The clinical protocol for this project will be based on the European Medicines Agency's guideline on the clinical investigation
of medicinal products for the treatment of ADHD.
The studies could provide evidence of a statistically significant correlation between the use of several different cannabinoid profiles and a significant reduction in symptoms of inattention,
impulsivity and hyperactivity for sufferers of ADHD in comparison with placebo, Other active comparators (e.g., Methylphenidate and Dexamphetamine) may also be included.
As per the EMA guidelines, the studies will also measure real-world outcomes such
as changes (good or bad) in focusing on tasks and academic performance, and improvements in associated behavioural and relational issues.
it is likely that the initial clinical studies will focus on vaporized cannabis becuse inhalation by smoking is
the method of administration preffered by most current users for ADHD, and the final pulmonary uptake of THC from vaporization is almost identical to that from smoked cannabis, without the potential dangers to patients' respiratory systems.
anecdotal evidence suggests that many patients who have access to a range of various different cannabis products often choose to consume edible products to achieve a long-lasting underlying level of medication to treat chronic symptoms, and for faster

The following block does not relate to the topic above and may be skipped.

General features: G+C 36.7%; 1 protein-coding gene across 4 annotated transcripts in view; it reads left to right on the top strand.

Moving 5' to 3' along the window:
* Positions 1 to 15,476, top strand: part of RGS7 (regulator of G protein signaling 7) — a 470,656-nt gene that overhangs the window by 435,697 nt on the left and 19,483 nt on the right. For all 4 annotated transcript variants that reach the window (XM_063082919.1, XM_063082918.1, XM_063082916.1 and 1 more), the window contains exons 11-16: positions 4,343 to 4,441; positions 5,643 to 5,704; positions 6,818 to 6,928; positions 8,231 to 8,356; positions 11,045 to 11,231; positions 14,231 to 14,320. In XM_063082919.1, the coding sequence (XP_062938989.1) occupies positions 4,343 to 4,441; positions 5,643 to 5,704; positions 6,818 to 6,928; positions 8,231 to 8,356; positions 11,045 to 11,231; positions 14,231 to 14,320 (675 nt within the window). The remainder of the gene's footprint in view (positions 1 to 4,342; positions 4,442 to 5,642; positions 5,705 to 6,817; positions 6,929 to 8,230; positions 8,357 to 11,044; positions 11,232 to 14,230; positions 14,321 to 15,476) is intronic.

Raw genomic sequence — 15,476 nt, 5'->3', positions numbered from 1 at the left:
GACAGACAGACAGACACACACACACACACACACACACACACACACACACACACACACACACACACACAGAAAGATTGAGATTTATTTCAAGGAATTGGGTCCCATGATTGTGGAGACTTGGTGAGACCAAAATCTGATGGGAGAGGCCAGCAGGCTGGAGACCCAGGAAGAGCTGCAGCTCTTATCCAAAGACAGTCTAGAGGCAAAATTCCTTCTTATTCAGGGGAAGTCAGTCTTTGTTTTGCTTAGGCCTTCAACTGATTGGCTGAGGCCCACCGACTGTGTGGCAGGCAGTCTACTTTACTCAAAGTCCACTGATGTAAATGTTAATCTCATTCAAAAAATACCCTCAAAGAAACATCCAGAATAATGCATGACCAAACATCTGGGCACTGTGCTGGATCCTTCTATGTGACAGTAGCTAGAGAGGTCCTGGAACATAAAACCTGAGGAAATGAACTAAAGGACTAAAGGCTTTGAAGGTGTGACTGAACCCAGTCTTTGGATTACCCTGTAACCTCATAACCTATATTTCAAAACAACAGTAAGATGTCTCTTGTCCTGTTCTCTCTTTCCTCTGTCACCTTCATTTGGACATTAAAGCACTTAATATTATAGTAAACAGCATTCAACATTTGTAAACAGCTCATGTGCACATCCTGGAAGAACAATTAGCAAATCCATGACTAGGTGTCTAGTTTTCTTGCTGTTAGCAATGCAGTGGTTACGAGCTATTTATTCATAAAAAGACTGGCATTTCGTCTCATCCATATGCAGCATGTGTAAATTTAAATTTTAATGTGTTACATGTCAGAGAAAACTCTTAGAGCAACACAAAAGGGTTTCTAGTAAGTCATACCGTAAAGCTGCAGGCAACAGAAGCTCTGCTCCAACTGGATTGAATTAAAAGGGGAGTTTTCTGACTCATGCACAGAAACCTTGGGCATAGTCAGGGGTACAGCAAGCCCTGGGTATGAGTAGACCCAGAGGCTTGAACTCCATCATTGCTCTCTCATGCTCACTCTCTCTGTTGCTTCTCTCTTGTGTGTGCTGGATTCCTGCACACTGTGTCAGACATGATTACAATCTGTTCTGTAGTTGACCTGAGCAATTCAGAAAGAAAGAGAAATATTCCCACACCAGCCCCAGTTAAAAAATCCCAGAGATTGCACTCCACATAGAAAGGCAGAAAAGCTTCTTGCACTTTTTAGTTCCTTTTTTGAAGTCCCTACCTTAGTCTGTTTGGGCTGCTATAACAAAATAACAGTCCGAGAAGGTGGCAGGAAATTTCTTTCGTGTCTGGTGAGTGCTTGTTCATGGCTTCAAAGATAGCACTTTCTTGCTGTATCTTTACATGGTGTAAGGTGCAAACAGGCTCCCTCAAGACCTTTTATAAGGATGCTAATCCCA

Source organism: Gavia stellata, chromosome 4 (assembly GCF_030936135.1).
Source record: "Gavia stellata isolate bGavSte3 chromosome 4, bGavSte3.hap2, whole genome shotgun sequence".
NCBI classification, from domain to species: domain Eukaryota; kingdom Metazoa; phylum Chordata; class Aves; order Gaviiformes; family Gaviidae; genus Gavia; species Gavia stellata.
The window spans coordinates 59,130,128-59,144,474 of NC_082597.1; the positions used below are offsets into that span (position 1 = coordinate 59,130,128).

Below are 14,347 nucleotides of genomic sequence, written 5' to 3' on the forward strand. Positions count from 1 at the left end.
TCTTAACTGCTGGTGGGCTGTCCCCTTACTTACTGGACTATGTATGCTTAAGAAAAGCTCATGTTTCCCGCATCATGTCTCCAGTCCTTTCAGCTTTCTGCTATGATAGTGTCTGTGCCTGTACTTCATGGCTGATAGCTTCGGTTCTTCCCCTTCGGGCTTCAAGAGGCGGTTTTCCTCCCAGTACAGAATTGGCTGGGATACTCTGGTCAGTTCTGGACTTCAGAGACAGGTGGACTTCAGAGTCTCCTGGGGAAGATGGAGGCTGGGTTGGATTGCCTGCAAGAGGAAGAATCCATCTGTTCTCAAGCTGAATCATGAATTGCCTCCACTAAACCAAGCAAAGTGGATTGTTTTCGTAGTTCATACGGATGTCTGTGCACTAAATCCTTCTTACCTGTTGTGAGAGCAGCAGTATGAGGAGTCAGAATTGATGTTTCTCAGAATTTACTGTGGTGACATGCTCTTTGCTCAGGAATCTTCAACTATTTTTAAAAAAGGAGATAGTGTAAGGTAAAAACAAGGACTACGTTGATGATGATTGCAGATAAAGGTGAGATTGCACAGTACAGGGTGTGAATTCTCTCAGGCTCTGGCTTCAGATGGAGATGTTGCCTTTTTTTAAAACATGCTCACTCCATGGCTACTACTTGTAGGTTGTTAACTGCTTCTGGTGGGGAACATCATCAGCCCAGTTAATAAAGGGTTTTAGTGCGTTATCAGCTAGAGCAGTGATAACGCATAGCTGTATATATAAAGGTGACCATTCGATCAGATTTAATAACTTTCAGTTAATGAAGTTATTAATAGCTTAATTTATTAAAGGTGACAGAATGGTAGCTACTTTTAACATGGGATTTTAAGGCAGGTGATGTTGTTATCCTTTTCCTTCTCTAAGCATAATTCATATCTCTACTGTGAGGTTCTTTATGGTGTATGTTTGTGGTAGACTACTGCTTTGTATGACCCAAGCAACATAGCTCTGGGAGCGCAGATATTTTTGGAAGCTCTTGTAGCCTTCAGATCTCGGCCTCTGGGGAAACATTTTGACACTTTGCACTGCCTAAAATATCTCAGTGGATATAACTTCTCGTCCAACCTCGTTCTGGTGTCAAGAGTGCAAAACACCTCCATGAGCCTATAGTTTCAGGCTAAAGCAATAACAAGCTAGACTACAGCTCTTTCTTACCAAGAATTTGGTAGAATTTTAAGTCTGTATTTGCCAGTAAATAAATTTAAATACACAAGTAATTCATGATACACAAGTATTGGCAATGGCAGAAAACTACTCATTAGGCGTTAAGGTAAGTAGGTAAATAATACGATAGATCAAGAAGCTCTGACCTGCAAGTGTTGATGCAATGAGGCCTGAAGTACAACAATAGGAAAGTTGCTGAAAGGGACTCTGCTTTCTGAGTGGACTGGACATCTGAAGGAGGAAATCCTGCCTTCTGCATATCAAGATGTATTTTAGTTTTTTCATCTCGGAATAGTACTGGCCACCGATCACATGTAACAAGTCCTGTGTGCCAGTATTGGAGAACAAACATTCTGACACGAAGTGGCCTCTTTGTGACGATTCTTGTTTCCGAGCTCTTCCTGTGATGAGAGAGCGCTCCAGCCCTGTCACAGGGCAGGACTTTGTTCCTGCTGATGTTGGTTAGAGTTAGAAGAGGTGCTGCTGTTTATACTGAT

relief of acute symptoms use a trans-mucosal tincture, and/or inhale cannabinoids for immediate relief.
Further studies should therefore determine optimal dosages of these various non-smoked methods of administration including oral ingestion, trans-mucosal,
vaporization and combinations of these methods to determine which medication regimes provide ADHD patients with the most effective relief of symptoms and facilitates the highest degree of functional improvements in ADHD.
The initial study will
most likely focus on adults, but if permission can also be obtained to simultaneously study adolescents and/or children that would accelerate the process of assessing the viability of these medicines for young patients.
Encouraging results from
the study of adults could then be used to help justify the need for studies of cannabis to treat ADHD in adolescents and children through the same clinical protocol used for the adult trials (though using age-group specific rating scales where appropriate),
so that the data can be analysed both as separate groups and together as a whole.
If permission can also be obtained to simultaneously study adolescents and/or children that would accelerate the process of assessing the viability of these medicines
for young patients.